• Provide physical activity advice appropriate to specific individual situations. The focus should be on activities that can fit easily into their everyday life and are tailored to their individual preferences and circumstances. Attention should be given to pregnant women, postnatal weight retention, menopause or when stopping smoking [8]
  • Inform the individuals about the benefits of physical activity on reducing the risk of cardiovascular disease (CVD) and type 2 diabetes, even without evident weight reduction [8]
  • Encourage adults to do at least 30 minutes of moderate-intensity physical activity on 5 or more days a week. This should be built up over time; start by walking 10 minutes a day on a few days during the first couple of weeks then add more time and days gradually. [8]

  A-Management of Childhood Obesity Top

Clinical and laboratory assessment of overweight and obesity in children

  • Use the Saudi sex-specific BMI for age percentile chart for assessing overweight and obesity in infants and children 0-19 years of age (there are two sets of charts, Birth to 36 months and 2-19 years) [12],[13] [Annex 7]. The Growth Chart for Saudi Children and adolescents categorizes overweight as between the 85 th and 95 th percentile and obesity as above the 95 th percentile [Annex 7]
  • Inquire about the presence of parental obesity, type 2 diabetes, and CVD which are a strong predictor a child's weight and comorbidities (ICSI, strong recommendation, high-quality evidence) [4],[10]
  • Assess child developmental history, physical and mental health and assess for current health problems, comorbidities (e.g., raised blood pressure, joint pain, gastrointestinal symptoms, insulin resistance, intertrigo, dental health) and risks for future disease (ICSI, strong recommendation, high-quality evidence). [4],[10]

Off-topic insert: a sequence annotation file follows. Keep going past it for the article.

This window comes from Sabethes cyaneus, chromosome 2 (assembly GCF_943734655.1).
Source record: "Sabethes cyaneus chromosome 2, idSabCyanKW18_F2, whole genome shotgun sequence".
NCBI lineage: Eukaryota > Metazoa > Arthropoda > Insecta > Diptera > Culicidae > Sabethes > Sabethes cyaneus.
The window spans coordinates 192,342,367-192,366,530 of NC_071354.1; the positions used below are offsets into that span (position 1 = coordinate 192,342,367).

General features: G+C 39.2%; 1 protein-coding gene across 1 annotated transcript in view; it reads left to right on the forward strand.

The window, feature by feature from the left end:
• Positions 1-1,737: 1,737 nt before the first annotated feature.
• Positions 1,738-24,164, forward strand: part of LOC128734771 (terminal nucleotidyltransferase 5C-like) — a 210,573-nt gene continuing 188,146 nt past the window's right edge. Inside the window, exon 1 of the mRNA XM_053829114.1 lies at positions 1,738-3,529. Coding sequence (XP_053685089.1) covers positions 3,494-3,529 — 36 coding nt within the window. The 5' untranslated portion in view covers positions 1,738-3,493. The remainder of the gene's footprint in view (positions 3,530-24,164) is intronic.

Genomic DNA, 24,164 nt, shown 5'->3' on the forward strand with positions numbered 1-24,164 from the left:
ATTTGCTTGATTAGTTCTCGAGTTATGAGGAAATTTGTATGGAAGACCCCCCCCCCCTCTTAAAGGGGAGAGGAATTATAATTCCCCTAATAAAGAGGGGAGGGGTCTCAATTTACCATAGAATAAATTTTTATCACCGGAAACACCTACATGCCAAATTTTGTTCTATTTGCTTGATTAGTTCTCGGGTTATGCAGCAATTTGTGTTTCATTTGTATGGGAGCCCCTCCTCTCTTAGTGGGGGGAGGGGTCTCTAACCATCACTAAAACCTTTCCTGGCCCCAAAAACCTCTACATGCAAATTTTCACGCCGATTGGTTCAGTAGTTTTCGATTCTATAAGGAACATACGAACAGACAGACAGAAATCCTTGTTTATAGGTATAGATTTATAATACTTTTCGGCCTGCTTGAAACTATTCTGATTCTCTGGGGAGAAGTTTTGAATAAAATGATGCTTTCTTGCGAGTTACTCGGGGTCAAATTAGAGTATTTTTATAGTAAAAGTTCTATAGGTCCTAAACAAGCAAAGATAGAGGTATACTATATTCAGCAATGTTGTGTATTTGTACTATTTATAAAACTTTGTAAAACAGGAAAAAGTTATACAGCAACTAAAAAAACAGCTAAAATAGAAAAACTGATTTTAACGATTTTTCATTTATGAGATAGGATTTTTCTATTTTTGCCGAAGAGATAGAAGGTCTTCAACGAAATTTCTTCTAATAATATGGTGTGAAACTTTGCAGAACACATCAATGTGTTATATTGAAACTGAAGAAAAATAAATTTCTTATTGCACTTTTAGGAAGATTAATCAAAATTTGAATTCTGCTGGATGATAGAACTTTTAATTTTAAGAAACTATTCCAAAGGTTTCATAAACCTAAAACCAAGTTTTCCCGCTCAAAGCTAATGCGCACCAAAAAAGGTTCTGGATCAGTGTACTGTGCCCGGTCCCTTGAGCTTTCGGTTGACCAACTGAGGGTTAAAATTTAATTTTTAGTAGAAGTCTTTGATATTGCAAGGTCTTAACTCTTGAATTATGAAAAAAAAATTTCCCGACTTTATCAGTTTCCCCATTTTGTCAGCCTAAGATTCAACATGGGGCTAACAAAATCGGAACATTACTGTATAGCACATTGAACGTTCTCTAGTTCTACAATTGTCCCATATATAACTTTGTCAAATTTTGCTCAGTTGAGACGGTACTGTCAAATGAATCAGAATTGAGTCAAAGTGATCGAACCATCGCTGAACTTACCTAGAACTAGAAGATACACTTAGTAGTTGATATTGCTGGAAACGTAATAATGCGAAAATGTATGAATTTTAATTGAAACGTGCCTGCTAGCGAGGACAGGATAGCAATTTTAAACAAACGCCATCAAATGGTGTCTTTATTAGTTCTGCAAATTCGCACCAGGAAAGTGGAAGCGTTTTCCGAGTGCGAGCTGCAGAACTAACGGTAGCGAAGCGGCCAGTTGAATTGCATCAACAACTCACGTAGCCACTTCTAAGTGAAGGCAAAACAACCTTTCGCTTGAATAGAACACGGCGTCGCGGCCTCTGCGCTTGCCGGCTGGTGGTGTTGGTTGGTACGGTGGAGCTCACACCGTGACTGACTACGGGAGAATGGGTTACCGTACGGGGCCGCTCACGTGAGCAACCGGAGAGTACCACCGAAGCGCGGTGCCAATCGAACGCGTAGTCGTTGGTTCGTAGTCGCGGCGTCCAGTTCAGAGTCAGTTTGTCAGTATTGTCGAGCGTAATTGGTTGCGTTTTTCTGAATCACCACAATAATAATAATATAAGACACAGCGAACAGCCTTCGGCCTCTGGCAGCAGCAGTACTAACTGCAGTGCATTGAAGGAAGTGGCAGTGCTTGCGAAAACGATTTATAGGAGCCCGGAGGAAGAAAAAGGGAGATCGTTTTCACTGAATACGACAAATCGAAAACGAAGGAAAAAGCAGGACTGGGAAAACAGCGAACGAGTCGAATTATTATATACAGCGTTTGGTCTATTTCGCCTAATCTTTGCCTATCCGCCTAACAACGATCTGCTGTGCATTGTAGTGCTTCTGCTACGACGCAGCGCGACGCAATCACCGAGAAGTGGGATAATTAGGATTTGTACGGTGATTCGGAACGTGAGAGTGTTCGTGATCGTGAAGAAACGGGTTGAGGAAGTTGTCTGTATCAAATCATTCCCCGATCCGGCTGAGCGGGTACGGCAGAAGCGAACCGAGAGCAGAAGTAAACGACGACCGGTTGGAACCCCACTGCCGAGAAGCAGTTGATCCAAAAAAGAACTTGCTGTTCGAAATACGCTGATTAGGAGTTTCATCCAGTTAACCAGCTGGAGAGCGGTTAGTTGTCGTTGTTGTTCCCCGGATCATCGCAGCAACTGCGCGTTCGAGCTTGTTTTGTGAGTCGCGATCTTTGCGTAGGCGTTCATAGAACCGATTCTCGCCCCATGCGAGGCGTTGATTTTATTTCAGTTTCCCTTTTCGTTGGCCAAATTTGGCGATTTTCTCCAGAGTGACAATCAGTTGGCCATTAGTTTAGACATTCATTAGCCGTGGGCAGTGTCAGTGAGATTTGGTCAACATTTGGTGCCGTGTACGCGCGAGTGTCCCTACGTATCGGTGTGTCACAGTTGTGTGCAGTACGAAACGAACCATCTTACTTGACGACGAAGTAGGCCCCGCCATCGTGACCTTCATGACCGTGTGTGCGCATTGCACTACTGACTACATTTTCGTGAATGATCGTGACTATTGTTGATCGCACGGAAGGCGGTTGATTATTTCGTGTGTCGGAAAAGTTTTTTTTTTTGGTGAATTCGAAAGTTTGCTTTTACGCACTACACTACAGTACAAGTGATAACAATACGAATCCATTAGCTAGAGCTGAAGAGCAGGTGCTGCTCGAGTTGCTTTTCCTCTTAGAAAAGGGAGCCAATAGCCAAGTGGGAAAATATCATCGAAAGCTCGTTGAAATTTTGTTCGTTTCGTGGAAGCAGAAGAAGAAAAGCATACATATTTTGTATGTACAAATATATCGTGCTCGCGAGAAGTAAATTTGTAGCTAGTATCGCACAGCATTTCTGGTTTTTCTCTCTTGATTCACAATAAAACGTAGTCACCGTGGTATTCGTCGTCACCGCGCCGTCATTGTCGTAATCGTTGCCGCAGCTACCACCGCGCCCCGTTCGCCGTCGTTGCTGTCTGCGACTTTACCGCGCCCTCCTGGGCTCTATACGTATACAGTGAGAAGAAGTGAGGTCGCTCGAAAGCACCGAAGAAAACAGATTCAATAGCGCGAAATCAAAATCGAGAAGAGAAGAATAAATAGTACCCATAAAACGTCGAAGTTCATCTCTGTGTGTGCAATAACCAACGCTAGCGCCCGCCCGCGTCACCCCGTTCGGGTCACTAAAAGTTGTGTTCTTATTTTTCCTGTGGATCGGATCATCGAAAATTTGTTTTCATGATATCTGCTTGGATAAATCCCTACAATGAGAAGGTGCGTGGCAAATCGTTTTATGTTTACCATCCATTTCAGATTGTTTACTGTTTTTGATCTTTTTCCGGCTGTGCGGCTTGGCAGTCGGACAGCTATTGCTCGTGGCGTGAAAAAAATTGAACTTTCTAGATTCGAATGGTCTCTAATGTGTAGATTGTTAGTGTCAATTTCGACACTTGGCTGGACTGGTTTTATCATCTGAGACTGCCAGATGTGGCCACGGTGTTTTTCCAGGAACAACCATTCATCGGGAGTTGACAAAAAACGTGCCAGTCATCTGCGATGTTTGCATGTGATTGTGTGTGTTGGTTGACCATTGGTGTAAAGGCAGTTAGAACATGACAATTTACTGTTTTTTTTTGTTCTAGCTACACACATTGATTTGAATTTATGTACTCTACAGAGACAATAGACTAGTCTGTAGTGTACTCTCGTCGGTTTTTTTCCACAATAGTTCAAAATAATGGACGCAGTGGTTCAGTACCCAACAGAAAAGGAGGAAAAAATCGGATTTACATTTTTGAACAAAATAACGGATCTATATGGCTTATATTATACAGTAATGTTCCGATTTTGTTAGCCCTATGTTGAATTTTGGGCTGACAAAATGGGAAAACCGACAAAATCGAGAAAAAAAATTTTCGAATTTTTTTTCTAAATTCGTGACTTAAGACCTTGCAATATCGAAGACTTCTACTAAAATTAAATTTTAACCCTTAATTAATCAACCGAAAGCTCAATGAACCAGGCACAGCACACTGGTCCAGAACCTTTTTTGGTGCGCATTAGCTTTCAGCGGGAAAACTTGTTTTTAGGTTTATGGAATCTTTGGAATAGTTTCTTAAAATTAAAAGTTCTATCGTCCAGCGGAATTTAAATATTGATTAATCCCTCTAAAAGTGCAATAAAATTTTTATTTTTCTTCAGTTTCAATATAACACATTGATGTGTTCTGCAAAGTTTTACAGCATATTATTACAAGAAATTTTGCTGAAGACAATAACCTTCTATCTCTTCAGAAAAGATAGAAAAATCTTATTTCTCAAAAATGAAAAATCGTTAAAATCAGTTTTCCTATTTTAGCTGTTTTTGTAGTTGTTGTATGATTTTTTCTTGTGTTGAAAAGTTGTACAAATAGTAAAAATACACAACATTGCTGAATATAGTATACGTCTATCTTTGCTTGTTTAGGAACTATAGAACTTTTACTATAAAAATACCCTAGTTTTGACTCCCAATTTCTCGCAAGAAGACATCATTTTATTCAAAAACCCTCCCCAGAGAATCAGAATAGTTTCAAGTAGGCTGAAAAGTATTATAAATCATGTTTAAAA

Devise goals

  • In children and prepubertal adolescents, the goal should be weight maintenance rather than weight loss. Maintaining weight during growth will result in a declining BMI and will prevent potential adverse effects (Australian National Health and Medical Research Council [NHMRC], evidence Grade D)
  • In postpubertal adolescents, the goal is weight loss rather than weight maintenance. [4]

Management of obesity in children and adolescents

  • Recommend early start of weight management in children and adolescents with the objectives of preventing adulthood overweight or obesity, reducing risk of comorbidities and enhancing positive lifestyle behaviors [4]
  • Target weight management of the child or adolescent through family approach (addressing healthy lifestyle behavior of the whole family) (ICSI, strong recommendation, high-quality evidence) (NHMRC, evidence Grade PP) [4]
  • Recommend frequent contacts with health professionals for children and adolescents (NHMRC, evidence Grade B) [4]
  • Consider child preference, ability, and strength when choosing lifestyle activities. It is recommended that the activities should be fun, recreational, and tailored to the relative strengths of child and family (Canadian, evidence Grade A, Level 2) [3]
  • Lifestyle interventions should focus on changing the health behaviors, healthy diet, and physical activity: [4],[10]